The Shi'is of Iraq

The Shi'is of Iraq

by Yitzhak Nakash
     
 

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The Shi'is of Iraq provides a comprehensive history of Iraq's majority group and its turbulent relations with the ruling Sunni minority. Yitzhak Nakash challenges the widely held belief that Shi'i society and politics in Iraq are a reflection of Iranian Shi'ism, pointing to the strong Arab attributes of Iraqi Shi'ism. He contends that behind the power struggle in Iraq…  See more details below

Overview

The Shi'is of Iraq provides a comprehensive history of Iraq's majority group and its turbulent relations with the ruling Sunni minority. Yitzhak Nakash challenges the widely held belief that Shi'i society and politics in Iraq are a reflection of Iranian Shi'ism, pointing to the strong Arab attributes of Iraqi Shi'ism. He contends that behind the power struggle in Iraq between Arab Sunnis and Shi'is there exist two sectarian groups that are quite similar. The tension fueling the sectarian problem between Sunnis and Shi'is is political rather than ethnic or cultural, and it reflects the competition of the two groups over the right to rule and to define the meaning of nationalism in Iraq. A new introduction brings this book into the new century and illuminates the role that Shi'is could play in a future Iraq after Saddam Hussein.

Editorial Reviews

Foreign Affairs - William B. Quandt
This is a superb study of Iraq's Shia majority. Based on remarkable scholarship, the book brings to life a whole political community that has often been seen as a mere appendage of the larger Shia population in Iran. . . . This study is a potent reminder of the power of the modern state to shape and control even such basic social phenomena as religious identity and its expression.
The Times Literary Supplement - M.E. Yapp
Nakash's account of the process of community formation in Iraq has fascinating implications for modern Middle Eastern history. In that broad historical revolution which is the settlement of the Middle Eastern tribes, we can see that the agents were: Sufism in most of the Sunni countries; fundamentalist Islam in Arabia; and Shi'ism in Iraq and Iran. In each case, the primitive Islam of the tribes takes on a new form as an accompaniment to a fundamental change in economic and social life.
The Times Literary Supplement - M. E. Yapp
Nakash's account of the process of community formation in Iraq has fascinating implications for modern Middle Eastern history. In that broad historical revolution which is the settlement of the Middle Eastern tribes, we can see that the agents were: Sufism in most of the Sunni countries; fundamentalist Islam in Arabia; and Shi'ism in Iraq and Iran. In each case, the primitive Islam of the tribes takes on a new form as an accompaniment to a fundamental change in economic and social life.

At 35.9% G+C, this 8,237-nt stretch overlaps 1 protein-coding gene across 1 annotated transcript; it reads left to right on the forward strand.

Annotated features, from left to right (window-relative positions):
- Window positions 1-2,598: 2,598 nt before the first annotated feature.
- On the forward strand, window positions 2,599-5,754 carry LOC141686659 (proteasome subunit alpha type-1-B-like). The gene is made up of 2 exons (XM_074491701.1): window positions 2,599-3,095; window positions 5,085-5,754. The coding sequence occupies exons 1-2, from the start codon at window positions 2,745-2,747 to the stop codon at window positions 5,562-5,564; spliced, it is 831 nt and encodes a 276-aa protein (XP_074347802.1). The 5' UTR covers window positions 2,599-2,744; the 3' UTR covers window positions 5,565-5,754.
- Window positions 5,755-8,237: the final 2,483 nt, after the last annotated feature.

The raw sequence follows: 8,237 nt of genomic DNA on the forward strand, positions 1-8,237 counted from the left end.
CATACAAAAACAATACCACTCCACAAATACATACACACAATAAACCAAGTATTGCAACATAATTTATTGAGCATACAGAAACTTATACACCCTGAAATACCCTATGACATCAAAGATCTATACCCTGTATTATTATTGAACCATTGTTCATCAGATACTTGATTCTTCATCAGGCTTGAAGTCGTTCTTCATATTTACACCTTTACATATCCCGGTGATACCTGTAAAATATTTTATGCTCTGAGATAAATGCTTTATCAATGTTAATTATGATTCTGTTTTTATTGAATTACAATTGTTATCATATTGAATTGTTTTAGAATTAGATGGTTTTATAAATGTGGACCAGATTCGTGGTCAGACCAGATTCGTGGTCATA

From the Publisher
"This is a superb study of Iraq's Shia majority. Based on remarkable scholarship, the book brings to life a whole political community that has often been seen as a mere appendage of the larger Shia population in Iran. . . . This study is a potent reminder of the power of the modern state to shape and control even such basic social phenomena as religious identity and its expression."—William B. Quandt, Foreign Affairs

"Nakash's account of the process of community formation in Iraq has fascinating implications for modern Middle Eastern history. In that broad historical revolution which is the settlement of the Middle Eastern tribes, we can see that the agents were: Sufism in most of the Sunni countries; fundamentalist Islam in Arabia; and Shi'ism in Iraq and Iran. In each case, the primitive Islam of the tribes takes on a new form as an accompaniment to a fundamental change in economic and social life."—M. E. Yapp, The Times Literary Supplement

Foreign Affairs
This is a superb study of Iraq's Shia majority. Based on remarkable scholarship, the book brings to life a whole political community that has often been seen as a mere appendage of the larger Shia population in Iran. . . . This study is a potent reminder of the power of the modern state to shape and control even such basic social phenomena as religious identity and its expression.
— William B. Quandt
The Times Literary Supplement
Nakash's account of the process of community formation in Iraq has fascinating implications for modern Middle Eastern history. In that broad historical revolution which is the settlement of the Middle Eastern tribes, we can see that the agents were: Sufism in most of the Sunni countries; fundamentalist Islam in Arabia; and Shi'ism in Iraq and Iran. In each case, the primitive Islam of the tribes takes on a new form as an accompaniment to a fundamental change in economic and social life.
— M. E. Yapp

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Product Details

ISBN-13:
9780691006437
Publisher:
Princeton University Press
Publication date:
10/30/1995
Edition description:
With a New introduction by the author
Pages:
340
Product dimensions:
6.04(w) x 9.20(h) x 0.87(d)

What People are saying about this

A first-rate work of scholarship...Nakash is particularly good on the origins of Iraqi Shi'ism. His treatment of this important issue is a splendid case study of the sociology of religion.
Fouad Ajami
The most authoritative account we have on the Shi'a of Iraq. . . . Nakash's book provides a powerful corrective to earlier books on Iraq which have been battered by recent events. No reader who goes through Nakash's work will fail to be moved by the historical vistas he opens up.
Fouad Ajami, School of Advanced International Studies, The Johns Hopkins University

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